Above: An Air Force C-5A transport aircraft arrives at Ft. Hood, Texas, with part of the first shipment of Bush materials from Washington, D.C.
Below: A U.S. Army soldier guards a truck at Ft. Hood. (photos by James Parker, NARA)
On January 15, 1993, two C-5A transport aircraft departed from Andrews Air Force Base with the first shipment of Bush materials. After these planes landed at Ft. Hood, Texas, U.S. Army personnel transferred the pallets and crates to eleven tractor trailer trucks. On January 16, the trucks were convoyed 123 miles southeast to College Station, with security provided by the U.S. Army, the Federal Protective Service, the Texas Department of Public Safety, and local law enforcement agencies. In College Station, soldiers from Ft. Hood shelved the boxes from the pallets as directed by NARA staff. However, since each box was labeled with a designated shelf location, NARA supervision at this point was quite minimal. On January 20-21, 1993, these procedures were repeated, with two additional C-5As and nine tractor-trailer trucks. By the afternoon of January 21, all of the Bush materials were secured in the Bush Project facility in College Station.
THE BUSH PROJECT'S EARLY DAYS
With the departure of the Ft. Hood troops and NARA personnel on January 21, 1993, the Bush Project staff consisted of three archivists. The staff's feelings of elation upon the completion of the move were tempered by the realization that their work was just beginning. Intellectual control over the archival and museum collections would have to be established immediately. NARA-generated computer printouts of box locations and rudimentary shelf lists greatly expedited this task.
The telephone began ringing incessantly on January 21, and the staff responded to reference requests from President Bush's office in Houston and a variety of questions from Texas A&M officials, journalists, job-seekers, and the general public. Fortunately, along with the records and memorabilia, the Bush Project inherited all of the principal White House computerized systems, which provided rapid access to the collections. "C-Track" (Correspondence Tracking) allowed the Bush Project staff to identify and locate records through various search modes--subject, name of correspondent, date, identification number, key word, and a combination of these data elements. After finding a citation to a particular document in the C-Track system, the archivists then pulled the original item from the stacks. Other databases expedited similar searches for photographs, museum objects, and President Bush's public statements on various topics. Between January and April of 1993, the Bush Project could not have functioned without these automated resources. When the C-Track system is enhanced with the addition of optically scanned records in late 1994 or early 1995, the Bush Project's automated systems will serve as prototypes for future Presidential libraries.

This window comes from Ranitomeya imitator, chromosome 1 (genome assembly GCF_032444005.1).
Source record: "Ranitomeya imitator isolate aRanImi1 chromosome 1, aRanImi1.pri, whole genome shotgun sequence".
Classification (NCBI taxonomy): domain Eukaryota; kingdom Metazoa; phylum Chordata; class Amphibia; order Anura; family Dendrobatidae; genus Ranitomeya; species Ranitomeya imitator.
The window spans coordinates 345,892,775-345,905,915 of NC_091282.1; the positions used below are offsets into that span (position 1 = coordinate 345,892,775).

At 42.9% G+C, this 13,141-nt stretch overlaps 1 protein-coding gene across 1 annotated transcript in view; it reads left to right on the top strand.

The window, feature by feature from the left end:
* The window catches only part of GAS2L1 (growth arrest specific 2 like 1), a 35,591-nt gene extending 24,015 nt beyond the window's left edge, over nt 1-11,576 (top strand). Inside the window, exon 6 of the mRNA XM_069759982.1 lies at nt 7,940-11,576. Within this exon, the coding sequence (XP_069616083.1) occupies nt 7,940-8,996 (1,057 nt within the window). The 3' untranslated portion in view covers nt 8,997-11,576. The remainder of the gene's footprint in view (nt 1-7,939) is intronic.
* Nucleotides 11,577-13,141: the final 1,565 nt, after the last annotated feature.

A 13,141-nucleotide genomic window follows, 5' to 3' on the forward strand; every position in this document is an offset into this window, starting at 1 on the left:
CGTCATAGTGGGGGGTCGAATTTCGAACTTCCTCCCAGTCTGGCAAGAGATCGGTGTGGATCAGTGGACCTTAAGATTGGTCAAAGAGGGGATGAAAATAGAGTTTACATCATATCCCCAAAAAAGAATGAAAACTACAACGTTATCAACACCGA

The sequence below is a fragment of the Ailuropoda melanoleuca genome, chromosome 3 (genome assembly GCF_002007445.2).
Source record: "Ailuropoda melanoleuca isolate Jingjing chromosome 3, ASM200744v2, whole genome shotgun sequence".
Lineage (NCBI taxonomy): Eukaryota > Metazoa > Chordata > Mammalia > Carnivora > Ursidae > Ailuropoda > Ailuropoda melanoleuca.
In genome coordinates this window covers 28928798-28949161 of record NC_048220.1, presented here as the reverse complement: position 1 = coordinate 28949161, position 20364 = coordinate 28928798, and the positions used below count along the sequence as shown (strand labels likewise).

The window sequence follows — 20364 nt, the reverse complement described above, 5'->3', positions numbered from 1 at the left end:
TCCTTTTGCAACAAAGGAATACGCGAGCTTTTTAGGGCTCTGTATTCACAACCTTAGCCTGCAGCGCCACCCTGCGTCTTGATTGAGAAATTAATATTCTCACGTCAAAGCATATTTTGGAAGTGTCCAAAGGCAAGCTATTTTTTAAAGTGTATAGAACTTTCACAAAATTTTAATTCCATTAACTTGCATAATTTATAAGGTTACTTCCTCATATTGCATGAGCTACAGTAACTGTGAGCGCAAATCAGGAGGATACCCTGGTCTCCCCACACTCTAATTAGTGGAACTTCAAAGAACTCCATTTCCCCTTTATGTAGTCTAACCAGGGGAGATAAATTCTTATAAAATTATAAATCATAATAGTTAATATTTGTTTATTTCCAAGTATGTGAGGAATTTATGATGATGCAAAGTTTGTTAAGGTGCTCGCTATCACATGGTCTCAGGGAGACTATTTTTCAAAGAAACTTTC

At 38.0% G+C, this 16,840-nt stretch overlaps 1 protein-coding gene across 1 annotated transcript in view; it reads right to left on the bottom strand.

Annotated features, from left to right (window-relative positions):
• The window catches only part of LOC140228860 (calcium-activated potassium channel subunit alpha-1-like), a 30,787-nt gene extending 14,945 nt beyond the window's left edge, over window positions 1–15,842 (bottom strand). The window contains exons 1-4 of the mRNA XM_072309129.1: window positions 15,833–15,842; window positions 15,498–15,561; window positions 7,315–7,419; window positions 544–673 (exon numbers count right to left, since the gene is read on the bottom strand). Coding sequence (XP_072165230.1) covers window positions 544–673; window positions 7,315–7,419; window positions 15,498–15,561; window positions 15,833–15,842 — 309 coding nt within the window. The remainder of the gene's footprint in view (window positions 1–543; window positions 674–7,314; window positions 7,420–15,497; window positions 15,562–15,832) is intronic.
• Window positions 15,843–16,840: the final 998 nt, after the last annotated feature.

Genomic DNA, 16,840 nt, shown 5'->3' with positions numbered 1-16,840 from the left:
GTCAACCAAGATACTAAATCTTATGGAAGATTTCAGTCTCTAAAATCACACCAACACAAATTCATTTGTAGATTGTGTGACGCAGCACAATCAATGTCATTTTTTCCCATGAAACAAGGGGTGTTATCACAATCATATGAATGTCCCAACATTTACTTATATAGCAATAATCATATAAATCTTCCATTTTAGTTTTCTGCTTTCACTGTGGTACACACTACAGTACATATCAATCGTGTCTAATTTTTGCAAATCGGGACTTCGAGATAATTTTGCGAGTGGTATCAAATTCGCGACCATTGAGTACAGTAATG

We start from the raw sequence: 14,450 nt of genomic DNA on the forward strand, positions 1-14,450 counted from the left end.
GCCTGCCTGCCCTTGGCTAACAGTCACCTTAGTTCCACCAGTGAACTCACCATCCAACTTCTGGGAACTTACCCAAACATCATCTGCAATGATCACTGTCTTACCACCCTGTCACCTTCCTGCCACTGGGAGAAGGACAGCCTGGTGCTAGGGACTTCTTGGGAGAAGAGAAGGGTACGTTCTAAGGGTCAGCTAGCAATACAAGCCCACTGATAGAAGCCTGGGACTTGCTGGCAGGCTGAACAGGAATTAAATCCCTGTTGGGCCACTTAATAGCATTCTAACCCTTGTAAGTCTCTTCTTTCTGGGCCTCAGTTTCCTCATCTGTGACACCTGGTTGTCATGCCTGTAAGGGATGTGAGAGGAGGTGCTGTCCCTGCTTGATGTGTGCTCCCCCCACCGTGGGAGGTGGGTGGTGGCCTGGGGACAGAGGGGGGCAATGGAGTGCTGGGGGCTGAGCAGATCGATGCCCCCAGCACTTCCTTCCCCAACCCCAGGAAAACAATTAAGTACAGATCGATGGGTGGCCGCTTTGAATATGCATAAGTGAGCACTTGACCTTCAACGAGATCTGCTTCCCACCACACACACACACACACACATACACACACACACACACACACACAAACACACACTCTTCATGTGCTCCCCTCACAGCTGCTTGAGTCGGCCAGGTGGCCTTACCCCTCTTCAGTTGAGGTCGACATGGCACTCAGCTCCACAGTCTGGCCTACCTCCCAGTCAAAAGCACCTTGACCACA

STAFFING THE BUSH PROJECT
Even with the latest computer technology, three archivists were incapable of performing all of the Bush Project's basic functions. Therefore, during the spring of 1993, with guidance and support from the Office of Presidential Libraries, the Bush Project staff established priorities for hiring new employees. Because of NARA budgetary restraints, at least half of the new staff would be drawn from within the agency. By early summer of 1993, an office automation clerk, two archives technicians, and two archivists were added to the staff. A third archivist and a museum curator were hired in the fall of 1993, creating a total staff of 10. Of these 10 employees, six came from other NARA units and four were hired from outside the Federal government (8). With a professional staff of 10, the Bush Project could expand beyond its basic reference and "warehousing" duties.
Bush Project staff in the vault for gifts from foreign Heads of State at College Station, Texas. (photo: Specialties Photography, Bryan, Texas)
THE BUSH PROJECT'S INITIAL PROCESSING
Under the terms of the Presidential Records Act of 1978 (PRA), Bush Vice-Presidential and Presidential records would be subject to Freedom of Information (FOIA) requests on January 20, 1994, and January 20, 1998, respectively. With the FOIA deadline rapidly approaching for the Vice-Presidential records, the staff's first major processing assignment during the summer of 1993 was the arrangement, preservation, and description of these materials. By late December 1993, folder-title lists and other finding aids had been completed for approximately 900 cubic feet of Vice-Presidential records.